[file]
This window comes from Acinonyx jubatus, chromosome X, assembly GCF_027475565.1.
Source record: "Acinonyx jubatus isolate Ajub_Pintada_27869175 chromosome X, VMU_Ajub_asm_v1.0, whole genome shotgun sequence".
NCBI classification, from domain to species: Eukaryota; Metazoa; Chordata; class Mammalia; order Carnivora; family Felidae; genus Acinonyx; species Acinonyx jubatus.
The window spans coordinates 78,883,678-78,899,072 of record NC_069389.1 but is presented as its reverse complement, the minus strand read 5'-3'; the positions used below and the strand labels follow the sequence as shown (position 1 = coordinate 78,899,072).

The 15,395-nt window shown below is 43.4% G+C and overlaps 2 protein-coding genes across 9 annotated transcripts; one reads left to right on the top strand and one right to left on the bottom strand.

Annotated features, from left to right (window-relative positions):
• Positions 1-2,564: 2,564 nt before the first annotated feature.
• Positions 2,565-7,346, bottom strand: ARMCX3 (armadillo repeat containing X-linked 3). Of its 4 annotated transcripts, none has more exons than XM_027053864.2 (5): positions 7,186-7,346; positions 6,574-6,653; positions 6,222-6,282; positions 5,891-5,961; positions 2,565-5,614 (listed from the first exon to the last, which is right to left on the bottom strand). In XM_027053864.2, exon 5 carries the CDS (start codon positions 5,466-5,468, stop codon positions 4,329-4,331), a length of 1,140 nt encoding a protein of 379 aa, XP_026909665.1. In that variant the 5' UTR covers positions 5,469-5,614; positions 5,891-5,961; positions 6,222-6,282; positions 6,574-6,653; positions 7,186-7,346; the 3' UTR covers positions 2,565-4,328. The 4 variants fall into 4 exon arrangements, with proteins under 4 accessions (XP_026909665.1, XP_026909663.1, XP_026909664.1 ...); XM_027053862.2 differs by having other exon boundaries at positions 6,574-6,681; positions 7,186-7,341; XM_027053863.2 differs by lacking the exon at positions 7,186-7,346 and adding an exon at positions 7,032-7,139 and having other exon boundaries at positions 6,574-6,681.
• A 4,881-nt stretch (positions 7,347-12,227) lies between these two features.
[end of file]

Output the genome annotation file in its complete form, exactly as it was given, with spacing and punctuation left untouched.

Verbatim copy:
This window comes from Acinonyx jubatus, chromosome X, assembly GCF_027475565.1.
Source record: "Acinonyx jubatus isolate Ajub_Pintada_27869175 chromosome X, VMU_Ajub_asm_v1.0, whole genome shotgun sequence".
NCBI classification, from domain to species: Eukaryota; Metazoa; Chordata; class Mammalia; order Carnivora; family Felidae; genus Acinonyx; species Acinonyx jubatus.
The window spans coordinates 78,883,678-78,899,072 of record NC_069389.1 but is presented as its reverse complement, the minus strand read 5'-3'; the positions used below and the strand labels follow the sequence as shown (position 1 = coordinate 78,899,072).

The 15,395-nt window shown below is 43.4% G+C and overlaps 2 protein-coding genes across 9 annotated transcripts; one reads left to right on the top strand and one right to left on the bottom strand.

Annotated features, from left to right (window-relative positions):
• Positions 1-2,564: 2,564 nt before the first annotated feature.
• Positions 2,565-7,346, bottom strand: ARMCX3 (armadillo repeat containing X-linked 3). Of its 4 annotated transcripts, none has more exons than XM_027053864.2 (5): positions 7,186-7,346; positions 6,574-6,653; positions 6,222-6,282; positions 5,891-5,961; positions 2,565-5,614 (listed from the first exon to the last, which is right to left on the bottom strand). In XM_027053864.2, exon 5 carries the CDS (start codon positions 5,466-5,468, stop codon positions 4,329-4,331), a length of 1,140 nt encoding a protein of 379 aa, XP_026909665.1. In that variant the 5' UTR covers positions 5,469-5,614; positions 5,891-5,961; positions 6,222-6,282; positions 6,574-6,653; positions 7,186-7,346; the 3' UTR covers positions 2,565-4,328. The 4 variants fall into 4 exon arrangements, with proteins under 4 accessions (XP_026909665.1, XP_026909663.1, XP_026909664.1 ...); XM_027053862.2 differs by having other exon boundaries at positions 6,574-6,681; positions 7,186-7,341; XM_027053863.2 differs by lacking the exon at positions 7,186-7,346 and adding an exon at positions 7,032-7,139 and having other exon boundaries at positions 6,574-6,681.
• A 4,881-nt stretch (positions 7,347-12,227) lies between these two features.